A prototype of the MiG-17, dubbed SI-10, was selected to evaluate the features of the new F-86E models. After the design bureau test pilots made several flights at Zhukovsky airfield, Mikoyan ferried it to the Chkalovskaya airfield and in June 1955 began testing it. One of the the F-86E’s modifications included the leading edge flap system. “The leading edge flaps improved maneuverability to some extent, but they were not adopted, I think because production of the MiG-17 was ceasing then,” Mikoyan told me. “They were not used on the MiG-19 either, probably because of the greater sweep angle of its wings [almost 60 degrees].”
The fully movable stabilizer was also tried on the MiG-17. When Mikoyan flight tested it, at a three-G load factor, he let go of the stick to test the aircraft’s dynamic stability. He expected the MiG to porpoise slightly and return to stable flight, but he got a surprise. “The aircraft pitched down so sharply that I was tossed up from my seat and bumped my head against the canopy,” he said. “Then it pitched up, and I was pressed down into the seat. After a series of such violent and hardly bearable jolts, I finally decided to get hold of the stick, and the aircraft steadied down. My head was booming like a church bell and ached—I was only wearing an ordinary leather helmet. When the instrument readings were studied afterward, it turned out that there had been nine up-and-down jolts in eight seconds, with the positive load—pressing me into the seat—up to 10 Gs and the negative up to –3.5 Gs.”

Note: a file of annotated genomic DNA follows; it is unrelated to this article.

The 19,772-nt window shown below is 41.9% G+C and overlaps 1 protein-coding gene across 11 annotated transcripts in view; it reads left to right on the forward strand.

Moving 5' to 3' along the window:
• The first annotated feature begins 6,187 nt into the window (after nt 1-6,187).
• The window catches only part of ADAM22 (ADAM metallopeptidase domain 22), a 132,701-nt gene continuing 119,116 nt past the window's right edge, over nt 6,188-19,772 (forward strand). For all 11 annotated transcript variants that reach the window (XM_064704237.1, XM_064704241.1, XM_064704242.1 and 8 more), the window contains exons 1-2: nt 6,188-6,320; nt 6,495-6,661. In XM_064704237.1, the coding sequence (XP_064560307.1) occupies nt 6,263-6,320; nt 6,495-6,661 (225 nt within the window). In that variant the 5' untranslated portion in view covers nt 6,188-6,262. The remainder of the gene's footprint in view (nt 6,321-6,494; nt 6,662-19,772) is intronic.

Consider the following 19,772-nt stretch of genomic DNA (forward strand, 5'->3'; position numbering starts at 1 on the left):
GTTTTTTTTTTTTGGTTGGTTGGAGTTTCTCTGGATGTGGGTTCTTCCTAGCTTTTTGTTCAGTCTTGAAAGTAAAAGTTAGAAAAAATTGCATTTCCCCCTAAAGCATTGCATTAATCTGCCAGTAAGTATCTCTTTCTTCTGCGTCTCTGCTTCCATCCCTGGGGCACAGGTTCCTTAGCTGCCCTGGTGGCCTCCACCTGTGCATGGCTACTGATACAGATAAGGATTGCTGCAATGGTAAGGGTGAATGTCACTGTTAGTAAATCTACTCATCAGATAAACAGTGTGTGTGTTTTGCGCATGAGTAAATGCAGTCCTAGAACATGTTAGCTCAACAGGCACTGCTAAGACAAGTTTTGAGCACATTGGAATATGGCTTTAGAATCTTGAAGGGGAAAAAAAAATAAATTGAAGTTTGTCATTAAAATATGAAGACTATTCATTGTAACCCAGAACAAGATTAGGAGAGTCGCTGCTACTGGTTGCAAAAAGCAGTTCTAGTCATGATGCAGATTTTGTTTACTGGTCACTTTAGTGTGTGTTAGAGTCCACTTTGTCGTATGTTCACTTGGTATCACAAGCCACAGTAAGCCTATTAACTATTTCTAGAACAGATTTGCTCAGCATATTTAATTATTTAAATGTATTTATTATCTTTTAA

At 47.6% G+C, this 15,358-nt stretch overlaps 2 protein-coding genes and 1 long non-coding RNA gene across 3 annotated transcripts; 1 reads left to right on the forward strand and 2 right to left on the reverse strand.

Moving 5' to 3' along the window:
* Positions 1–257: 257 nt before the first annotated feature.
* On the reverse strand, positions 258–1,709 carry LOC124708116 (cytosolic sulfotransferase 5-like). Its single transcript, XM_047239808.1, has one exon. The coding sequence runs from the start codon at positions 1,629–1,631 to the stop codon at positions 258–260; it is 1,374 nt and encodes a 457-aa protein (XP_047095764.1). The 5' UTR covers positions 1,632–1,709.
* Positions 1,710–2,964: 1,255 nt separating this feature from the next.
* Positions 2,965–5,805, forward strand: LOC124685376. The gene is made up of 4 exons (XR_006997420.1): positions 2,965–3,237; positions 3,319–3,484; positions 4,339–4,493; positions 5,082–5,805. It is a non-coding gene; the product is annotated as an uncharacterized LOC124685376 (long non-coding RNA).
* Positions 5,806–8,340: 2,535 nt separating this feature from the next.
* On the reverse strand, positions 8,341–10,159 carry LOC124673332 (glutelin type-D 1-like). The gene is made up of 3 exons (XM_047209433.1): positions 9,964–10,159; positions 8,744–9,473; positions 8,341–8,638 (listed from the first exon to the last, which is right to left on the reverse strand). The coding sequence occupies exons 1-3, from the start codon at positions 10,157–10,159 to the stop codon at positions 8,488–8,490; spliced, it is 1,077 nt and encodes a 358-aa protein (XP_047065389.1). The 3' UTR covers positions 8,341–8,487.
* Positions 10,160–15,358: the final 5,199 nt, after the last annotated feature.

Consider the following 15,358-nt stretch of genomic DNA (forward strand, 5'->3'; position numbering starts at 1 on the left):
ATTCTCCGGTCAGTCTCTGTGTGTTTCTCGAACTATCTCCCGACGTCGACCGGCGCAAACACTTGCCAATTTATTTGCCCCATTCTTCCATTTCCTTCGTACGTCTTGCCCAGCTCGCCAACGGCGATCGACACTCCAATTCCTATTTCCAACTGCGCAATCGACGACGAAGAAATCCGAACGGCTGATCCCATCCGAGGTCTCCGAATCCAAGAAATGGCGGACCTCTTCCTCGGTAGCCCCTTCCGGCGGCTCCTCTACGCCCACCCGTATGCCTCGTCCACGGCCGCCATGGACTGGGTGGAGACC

Mikoyan borrowed one of three U.S. “crash helmets” recovered in North Korea and flew a second test. “The whole thing happened again, the only difference being that my head did not ache quite as much,” he said. The stabilizer modification, Mikoyan added, was not adopted for the MiG-17. However, the all-movable stabilizer was installed on the MiG-19 and later Soviet fighters.
One of the most significant adaptations the Soviets made after capturing the Sabres and Sabre pilots was the introduction of G-suit systems, which enabled Russian pilots to handle the increasingly formidable MiG and Sukhoi fighter jets to come. With the addition of G-suits, the Soviets improved the performance of the most lethal system in a combat aircraft: the pilot.